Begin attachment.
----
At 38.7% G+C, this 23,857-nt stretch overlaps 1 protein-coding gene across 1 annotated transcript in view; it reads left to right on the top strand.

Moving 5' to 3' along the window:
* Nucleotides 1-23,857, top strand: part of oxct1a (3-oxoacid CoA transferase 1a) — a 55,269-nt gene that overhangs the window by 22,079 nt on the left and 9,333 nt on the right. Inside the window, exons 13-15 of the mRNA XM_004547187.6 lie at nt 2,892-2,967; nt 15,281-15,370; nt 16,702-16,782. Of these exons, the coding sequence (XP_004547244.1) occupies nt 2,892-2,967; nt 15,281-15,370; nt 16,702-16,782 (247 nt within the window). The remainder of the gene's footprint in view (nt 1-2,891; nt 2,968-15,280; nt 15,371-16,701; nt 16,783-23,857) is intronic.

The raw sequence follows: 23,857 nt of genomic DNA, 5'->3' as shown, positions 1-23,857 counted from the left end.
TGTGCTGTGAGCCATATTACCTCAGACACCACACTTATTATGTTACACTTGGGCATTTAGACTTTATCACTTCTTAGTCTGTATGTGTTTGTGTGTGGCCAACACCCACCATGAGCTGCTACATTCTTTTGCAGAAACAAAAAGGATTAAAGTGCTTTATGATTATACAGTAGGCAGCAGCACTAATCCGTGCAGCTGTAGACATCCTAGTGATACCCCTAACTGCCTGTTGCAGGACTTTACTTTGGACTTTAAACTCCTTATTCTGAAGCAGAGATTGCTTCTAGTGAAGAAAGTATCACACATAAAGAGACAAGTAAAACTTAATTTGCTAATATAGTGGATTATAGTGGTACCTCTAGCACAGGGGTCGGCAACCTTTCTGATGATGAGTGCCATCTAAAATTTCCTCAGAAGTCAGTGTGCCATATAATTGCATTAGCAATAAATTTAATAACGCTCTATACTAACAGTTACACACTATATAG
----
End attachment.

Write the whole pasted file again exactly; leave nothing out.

At 38.7% G+C, this 23,857-nt stretch overlaps 1 protein-coding gene across 1 annotated transcript in view; it reads left to right on the top strand.

Moving 5' to 3' along the window:
* Nucleotides 1-23,857, top strand: part of oxct1a (3-oxoacid CoA transferase 1a) — a 55,269-nt gene that overhangs the window by 22,079 nt on the left and 9,333 nt on the right. Inside the window, exons 13-15 of the mRNA XM_004547187.6 lie at nt 2,892-2,967; nt 15,281-15,370; nt 16,702-16,782. Of these exons, the coding sequence (XP_004547244.1) occupies nt 2,892-2,967; nt 15,281-15,370; nt 16,702-16,782 (247 nt within the window). The remainder of the gene's footprint in view (nt 1-2,891; nt 2,968-15,280; nt 15,371-16,701; nt 16,783-23,857) is intronic.

The raw sequence follows: 23,857 nt of genomic DNA, 5'->3' as shown, positions 1-23,857 counted from the left end.
TGTGCTGTGAGCCATATTACCTCAGACACCACACTTATTATGTTACACTTGGGCATTTAGACTTTATCACTTCTTAGTCTGTATGTGTTTGTGTGTGGCCAACACCCACCATGAGCTGCTACATTCTTTTGCAGAAACAAAAAGGATTAAAGTGCTTTATGATTATACAGTAGGCAGCAGCACTAATCCGTGCAGCTGTAGACATCCTAGTGATACCCCTAACTGCCTGTTGCAGGACTTTACTTTGGACTTTAAACTCCTTATTCTGAAGCAGAGATTGCTTCTAGTGAAGAAAGTATCACACATAAAGAGACAAGTAAAACTTAATTTGCTAATATAGTGGATTATAGTGGTACCTCTAGCACAGGGGTCGGCAACCTTTCTGATGATGAGTGCCATCTAAAATTTCCTCAGAAGTCAGTGTGCCATATAATTGCATTAGCAATAAATTTAATAACGCTCTATACTAACAGTTACACACTATATAG